Bahrain surges forward with 5G innovation hub ambitions

The Kingdom of Bahrain has announced itself onto the global 5G stage, claiming to be one of the first countries globally to provide commercial 5G services by June 2019.

Bahrain has not exactly been thumping its chest with rhetoric and bold statements to date, but Minister of Transportation and Telecommunications, Kamal bin Ahmed Mohammed now claims preparations for the rollout of 5G networks are finished, with the only missing piece of the puzzle being the availability of consumer handsets and equipment.

“Bahrain’s state of readiness is a testament to the leadership of the Government of the Kingdom of Bahrain in enabling the implementation of cutting-edge technology and promoting innovation, and the continuous support of all stakeholders including the TRA and the national Spectrum Strategy & Coordination Committee (SSCC), all of which serves to highlight the Kingdom’s continued role as a regional leader in telecommunications and ICT,” the Minister stated.

The regulatory hurdles have been cleared, while licensing and spectrum allocation set to be finalised by mid-April, operators are already well on the way to rolling out the relevant infrastructure. Whether this actually means nationwide geographical coverage remains to be seen, but the country is gearing itself up to claim the title of one of the 5G leaders.

There might be a few who would scoff at the idea of Bahrain taking the lead in the 5G race, but it should come as little surprise. Bahrain has ranked first in the Arab region in the ITU’s ICT Development Index (IDI) for the last five years, and 4th globally in the UN’s Telecommunications Infrastructure Index (TII). The Bahrain Government might not have been making too much noise over the last couple of years, but it is in a strong position.

In June last year, successful commercial trials for 5G were completed, while the National Broadband Network (NBN) has ensured fibre connectivity is spread throughout the nation. By the end of 2019, the Government plans to reach 95% of households and 100% of businesses. While this does support the development of other usecases, the side benefit of having suitable backhaul infrastructure supports the 5G ambitions also.

Although it is relatively unfeasible Bahrain will be able to use these foundations to dominate the global technology economy, it could prove to be an incredibly useful resource in attracting new businesses. Like San Marino, another nation state which will experience 5G before the vast-majority, Bahrain could position itself as a test bed for numerous different segments, from autonomous vehicles to virtual reality. The right foundations are certainly in place.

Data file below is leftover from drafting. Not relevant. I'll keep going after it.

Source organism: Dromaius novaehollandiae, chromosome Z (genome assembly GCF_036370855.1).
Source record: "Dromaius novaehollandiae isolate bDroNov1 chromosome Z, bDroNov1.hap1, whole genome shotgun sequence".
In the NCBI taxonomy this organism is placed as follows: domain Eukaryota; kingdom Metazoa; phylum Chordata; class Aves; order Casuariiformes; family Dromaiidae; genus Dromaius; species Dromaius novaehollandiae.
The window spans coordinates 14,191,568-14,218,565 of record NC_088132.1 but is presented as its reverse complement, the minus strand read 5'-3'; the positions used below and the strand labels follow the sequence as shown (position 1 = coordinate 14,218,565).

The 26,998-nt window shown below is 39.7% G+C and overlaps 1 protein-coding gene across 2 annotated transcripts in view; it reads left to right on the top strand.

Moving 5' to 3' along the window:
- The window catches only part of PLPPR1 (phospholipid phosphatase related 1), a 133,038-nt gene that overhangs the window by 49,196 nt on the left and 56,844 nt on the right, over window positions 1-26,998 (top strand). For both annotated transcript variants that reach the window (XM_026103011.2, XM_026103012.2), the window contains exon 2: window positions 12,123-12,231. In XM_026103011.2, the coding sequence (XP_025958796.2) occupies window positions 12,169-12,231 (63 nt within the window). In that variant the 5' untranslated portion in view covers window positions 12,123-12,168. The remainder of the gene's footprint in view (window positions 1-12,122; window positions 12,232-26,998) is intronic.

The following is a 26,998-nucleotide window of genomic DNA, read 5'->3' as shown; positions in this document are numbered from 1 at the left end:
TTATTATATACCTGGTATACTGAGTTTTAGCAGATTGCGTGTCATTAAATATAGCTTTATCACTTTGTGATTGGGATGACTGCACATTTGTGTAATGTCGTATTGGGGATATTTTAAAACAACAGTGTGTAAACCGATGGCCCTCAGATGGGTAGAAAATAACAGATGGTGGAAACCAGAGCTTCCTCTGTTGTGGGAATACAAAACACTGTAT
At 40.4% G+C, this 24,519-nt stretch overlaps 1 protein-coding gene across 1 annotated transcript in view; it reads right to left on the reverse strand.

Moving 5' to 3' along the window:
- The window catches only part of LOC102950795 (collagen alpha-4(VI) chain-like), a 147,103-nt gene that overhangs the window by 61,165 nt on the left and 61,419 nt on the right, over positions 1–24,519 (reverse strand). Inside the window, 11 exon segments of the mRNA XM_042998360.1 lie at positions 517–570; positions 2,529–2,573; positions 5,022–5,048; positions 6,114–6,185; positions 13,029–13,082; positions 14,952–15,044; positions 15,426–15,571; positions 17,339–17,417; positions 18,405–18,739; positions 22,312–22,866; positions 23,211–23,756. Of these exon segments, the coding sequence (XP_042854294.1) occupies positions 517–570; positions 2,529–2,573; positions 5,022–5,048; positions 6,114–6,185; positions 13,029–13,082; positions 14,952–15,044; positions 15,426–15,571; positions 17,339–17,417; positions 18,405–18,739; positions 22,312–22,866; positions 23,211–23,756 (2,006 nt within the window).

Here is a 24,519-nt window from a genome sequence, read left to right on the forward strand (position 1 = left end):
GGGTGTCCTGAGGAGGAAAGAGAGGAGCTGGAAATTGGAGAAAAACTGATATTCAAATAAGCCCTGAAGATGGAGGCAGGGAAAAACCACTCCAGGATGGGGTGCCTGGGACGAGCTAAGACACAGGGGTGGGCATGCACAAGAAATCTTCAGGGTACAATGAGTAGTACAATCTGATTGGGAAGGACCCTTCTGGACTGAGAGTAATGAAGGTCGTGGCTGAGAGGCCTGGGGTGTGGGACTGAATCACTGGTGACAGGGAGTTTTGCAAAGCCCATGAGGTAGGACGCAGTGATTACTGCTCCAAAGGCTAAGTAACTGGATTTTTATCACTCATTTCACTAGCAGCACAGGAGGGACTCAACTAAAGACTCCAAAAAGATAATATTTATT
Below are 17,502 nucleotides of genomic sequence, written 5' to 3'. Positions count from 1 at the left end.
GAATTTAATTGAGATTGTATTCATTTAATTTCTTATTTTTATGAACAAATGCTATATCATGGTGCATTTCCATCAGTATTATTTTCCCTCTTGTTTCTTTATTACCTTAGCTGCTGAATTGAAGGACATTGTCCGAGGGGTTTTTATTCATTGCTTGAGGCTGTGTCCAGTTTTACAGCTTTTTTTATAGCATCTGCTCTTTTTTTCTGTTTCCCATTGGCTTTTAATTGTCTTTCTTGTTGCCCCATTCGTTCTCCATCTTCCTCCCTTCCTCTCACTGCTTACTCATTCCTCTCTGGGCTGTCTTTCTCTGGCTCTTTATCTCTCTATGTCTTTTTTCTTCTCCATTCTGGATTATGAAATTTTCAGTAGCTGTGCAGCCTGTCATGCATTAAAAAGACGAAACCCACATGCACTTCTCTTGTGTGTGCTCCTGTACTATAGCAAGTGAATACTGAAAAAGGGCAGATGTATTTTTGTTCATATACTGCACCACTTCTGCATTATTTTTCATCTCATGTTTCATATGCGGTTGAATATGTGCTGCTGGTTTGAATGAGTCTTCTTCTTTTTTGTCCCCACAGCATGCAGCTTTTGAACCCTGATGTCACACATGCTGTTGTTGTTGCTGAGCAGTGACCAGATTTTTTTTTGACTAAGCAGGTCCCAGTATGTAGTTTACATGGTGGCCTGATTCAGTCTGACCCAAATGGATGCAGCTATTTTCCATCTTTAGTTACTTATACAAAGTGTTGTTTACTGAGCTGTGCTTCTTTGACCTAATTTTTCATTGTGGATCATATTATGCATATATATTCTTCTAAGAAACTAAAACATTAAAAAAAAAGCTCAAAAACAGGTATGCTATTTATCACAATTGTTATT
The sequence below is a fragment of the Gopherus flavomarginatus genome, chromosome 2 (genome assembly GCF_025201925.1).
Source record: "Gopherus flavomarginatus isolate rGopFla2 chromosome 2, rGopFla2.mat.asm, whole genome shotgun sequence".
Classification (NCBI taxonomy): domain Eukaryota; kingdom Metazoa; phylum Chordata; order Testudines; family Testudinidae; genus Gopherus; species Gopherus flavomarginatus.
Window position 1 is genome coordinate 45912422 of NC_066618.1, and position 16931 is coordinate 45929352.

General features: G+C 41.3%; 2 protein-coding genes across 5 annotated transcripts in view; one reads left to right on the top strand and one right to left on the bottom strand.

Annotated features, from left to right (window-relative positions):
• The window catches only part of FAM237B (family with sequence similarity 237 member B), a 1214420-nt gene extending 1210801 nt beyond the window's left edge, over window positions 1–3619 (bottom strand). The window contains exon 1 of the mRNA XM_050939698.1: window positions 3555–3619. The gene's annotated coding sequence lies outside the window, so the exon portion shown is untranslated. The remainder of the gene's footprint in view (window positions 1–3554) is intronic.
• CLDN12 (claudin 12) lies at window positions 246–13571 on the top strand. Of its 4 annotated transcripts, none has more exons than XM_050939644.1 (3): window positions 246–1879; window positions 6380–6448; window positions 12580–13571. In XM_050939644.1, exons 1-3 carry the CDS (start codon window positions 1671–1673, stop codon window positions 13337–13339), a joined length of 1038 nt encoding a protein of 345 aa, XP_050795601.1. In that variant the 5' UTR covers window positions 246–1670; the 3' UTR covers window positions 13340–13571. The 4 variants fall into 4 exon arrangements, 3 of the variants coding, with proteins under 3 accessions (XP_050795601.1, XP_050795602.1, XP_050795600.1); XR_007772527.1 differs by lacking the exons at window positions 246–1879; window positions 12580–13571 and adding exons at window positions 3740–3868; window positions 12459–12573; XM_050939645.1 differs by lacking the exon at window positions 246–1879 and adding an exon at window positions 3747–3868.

As it stands, Bahrain is in an enviable position. The red-tape has been suitably ordered, the networks are almost ready, it just needs the launch of more consumer devices. How many countries can say that?

Ericsson loses another senior exec

Ericsson lifer Rafiah Ibrahim, currently its Head of Market Area Middle East & Africa, is calling it a day after 23 years at the company.

To be precise Ibrahim is going to step down from her current position, which she has held for a couple of years, at the end of August and assume the new role of ‘Advisor to the CEO’. But since all precedent under the current CEO Börje Ekholm is that ‘Advisor’ is just a euphemism for ‘gardening leave’, we’d be surprised if Ibrahim was still with the company in 2020.

“Rafiah has been a very important leader in our sales and delivery organization,” said Ekholm. “In her latest assignment she successfully led the merger of two important markets, Middle East & Africa, increasing customer value and securing scale and efficiency as well as implementing a robust operational structure. In addition, Rafiah has built strong customer relationships across the region not least visible in the recently announced 5G contracts. Rafiah has been a valued member of the Executive Team and I look forward to continuing to work with her in her new role.”

The workload of Ericsson’s executive recruitment team is starting to mount up. We still don’t know who is going to replace Helena Norrman to head up the marketing and there seems to have been a steady trickle of senior departures since Ekholm took over. No doubt this is all part of the grand plan, which seems to be going OK, but it does make you wonder about morale at the top table and we must assume Ibrahim was still happy with everything when this corporate vid was published towards the end of last year.


BICS and Fastweb combine to link Europe and MEA

Connectivity vendor BICS has joined forces with Italian operator Fastweb to augment communications links between Europe, the Middle East and Africa.

The strategic partnership aims to combine BICS’ pan-European network with Fastweb’s fibre backbone in Italy and its access to submarine cable systems originating in Sicily. The point of this joint effort is to offer intercontinental connectivity services wholesale to other operators.

“We are highly satisfied with this partnership agreement with such a major international player as BICS, which highlights the strength of our network and the solid nature of our strategy,” said Fabrizio Casati, Chief Wholesale Officer at Fastweb. “The partnership with BICS adds further value to our investments, following on from our participation in the Open Hub Med consortium in Sicily and the development of an innovative and future-proof Flexible Optical Network all along Italy.”

“BICS has always been committed to providing its customers with first-class connectivity, and this partnership confirms our position as a bridging partner for operators expanding their capacity provision throughout Europe,” said Daniel Kurgan, CEO at BICS.

In case you’re wondering where else BICS connects here are a couple of maps for you. We couldn’t find any for Fastweb, sorry.

BICS Europe

BICS global

The Middle East gears up for 5G periodically invites third parties to share their views on the industry’s most pressing issues. In this piece Zane Small of Telecom Review summarises where we are now on the road to 5G and focuses specifically on how things are going in the Middle East and Africa.